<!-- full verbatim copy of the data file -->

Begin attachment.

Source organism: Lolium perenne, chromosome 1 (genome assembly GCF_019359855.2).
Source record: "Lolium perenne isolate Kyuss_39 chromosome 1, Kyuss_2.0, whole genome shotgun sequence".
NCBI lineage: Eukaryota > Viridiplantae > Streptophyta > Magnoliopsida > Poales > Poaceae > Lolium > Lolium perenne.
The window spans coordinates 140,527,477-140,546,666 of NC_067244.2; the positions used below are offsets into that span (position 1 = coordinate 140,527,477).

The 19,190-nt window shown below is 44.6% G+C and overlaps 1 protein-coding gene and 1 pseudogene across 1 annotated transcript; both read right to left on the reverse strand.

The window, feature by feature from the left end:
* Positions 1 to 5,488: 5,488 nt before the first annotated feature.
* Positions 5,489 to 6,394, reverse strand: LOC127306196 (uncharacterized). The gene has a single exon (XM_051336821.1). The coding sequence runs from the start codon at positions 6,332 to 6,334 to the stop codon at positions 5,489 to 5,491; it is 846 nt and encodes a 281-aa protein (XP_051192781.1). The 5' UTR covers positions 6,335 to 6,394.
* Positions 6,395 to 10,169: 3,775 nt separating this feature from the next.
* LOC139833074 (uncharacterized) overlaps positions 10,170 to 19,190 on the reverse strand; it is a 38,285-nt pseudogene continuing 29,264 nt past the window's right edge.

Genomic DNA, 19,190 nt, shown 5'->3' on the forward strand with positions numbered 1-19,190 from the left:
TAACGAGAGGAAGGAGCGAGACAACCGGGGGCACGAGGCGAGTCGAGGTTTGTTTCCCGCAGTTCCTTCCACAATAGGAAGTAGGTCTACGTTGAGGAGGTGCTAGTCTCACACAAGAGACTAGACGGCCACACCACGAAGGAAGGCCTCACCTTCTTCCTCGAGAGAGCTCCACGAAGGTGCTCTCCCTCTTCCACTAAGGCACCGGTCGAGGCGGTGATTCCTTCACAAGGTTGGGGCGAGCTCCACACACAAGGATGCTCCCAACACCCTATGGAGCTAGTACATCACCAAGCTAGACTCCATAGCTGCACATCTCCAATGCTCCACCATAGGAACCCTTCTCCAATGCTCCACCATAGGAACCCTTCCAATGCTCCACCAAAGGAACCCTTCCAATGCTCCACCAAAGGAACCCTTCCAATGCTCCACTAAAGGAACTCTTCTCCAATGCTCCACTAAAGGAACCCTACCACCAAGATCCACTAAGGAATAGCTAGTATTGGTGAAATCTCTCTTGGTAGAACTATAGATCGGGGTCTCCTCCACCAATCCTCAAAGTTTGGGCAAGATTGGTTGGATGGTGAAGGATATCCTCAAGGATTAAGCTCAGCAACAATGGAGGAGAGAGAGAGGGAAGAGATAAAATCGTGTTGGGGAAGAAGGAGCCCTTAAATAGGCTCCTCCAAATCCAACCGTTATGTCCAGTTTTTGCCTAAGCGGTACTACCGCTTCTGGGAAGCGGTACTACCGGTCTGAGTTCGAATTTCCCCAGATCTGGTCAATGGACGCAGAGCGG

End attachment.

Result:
Source organism: Lolium perenne, chromosome 1 (genome assembly GCF_019359855.2).
Source record: "Lolium perenne isolate Kyuss_39 chromosome 1, Kyuss_2.0, whole genome shotgun sequence".
NCBI lineage: Eukaryota > Viridiplantae > Streptophyta > Magnoliopsida > Poales > Poaceae > Lolium > Lolium perenne.
The window spans coordinates 140,527,477-140,546,666 of NC_067244.2; the positions used below are offsets into that span (position 1 = coordinate 140,527,477).

The 19,190-nt window shown below is 44.6% G+C and overlaps 1 protein-coding gene and 1 pseudogene across 1 annotated transcript; both read right to left on the reverse strand.

The window, feature by feature from the left end:
* Positions 1 to 5,488: 5,488 nt before the first annotated feature.
* Positions 5,489 to 6,394, reverse strand: LOC127306196 (uncharacterized). The gene has a single exon (XM_051336821.1). The coding sequence runs from the start codon at positions 6,332 to 6,334 to the stop codon at positions 5,489 to 5,491; it is 846 nt and encodes a 281-aa protein (XP_051192781.1). The 5' UTR covers positions 6,335 to 6,394.
* Positions 6,395 to 10,169: 3,775 nt separating this feature from the next.
* LOC139833074 (uncharacterized) overlaps positions 10,170 to 19,190 on the reverse strand; it is a 38,285-nt pseudogene continuing 29,264 nt past the window's right edge.

Genomic DNA, 19,190 nt, shown 5'->3' on the forward strand with positions numbered 1-19,190 from the left:
TAACGAGAGGAAGGAGCGAGACAACCGGGGGCACGAGGCGAGTCGAGGTTTGTTTCCCGCAGTTCCTTCCACAATAGGAAGTAGGTCTACGTTGAGGAGGTGCTAGTCTCACACAAGAGACTAGACGGCCACACCACGAAGGAAGGCCTCACCTTCTTCCTCGAGAGAGCTCCACGAAGGTGCTCTCCCTCTTCCACTAAGGCACCGGTCGAGGCGGTGATTCCTTCACAAGGTTGGGGCGAGCTCCACACACAAGGATGCTCCCAACACCCTATGGAGCTAGTACATCACCAAGCTAGACTCCATAGCTGCACATCTCCAATGCTCCACCATAGGAACCCTTCTCCAATGCTCCACCATAGGAACCCTTCCAATGCTCCACCAAAGGAACCCTTCCAATGCTCCACCAAAGGAACCCTTCCAATGCTCCACTAAAGGAACTCTTCTCCAATGCTCCACTAAAGGAACCCTACCACCAAGATCCACTAAGGAATAGCTAGTATTGGTGAAATCTCTCTTGGTAGAACTATAGATCGGGGTCTCCTCCACCAATCCTCAAAGTTTGGGCAAGATTGGTTGGATGGTGAAGGATATCCTCAAGGATTAAGCTCAGCAACAATGGAGGAGAGAGAGAGGGAAGAGATAAAATCGTGTTGGGGAAGAAGGAGCCCTTAAATAGGCTCCTCCAAATCCAACCGTTATGTCCAGTTTTTGCCTAAGCGGTACTACCGCTTCTGGGAAGCGGTACTACCGGTCTGAGTTCGAATTTCCCCAGATCTGGTCAATGGACGCAGAGCGG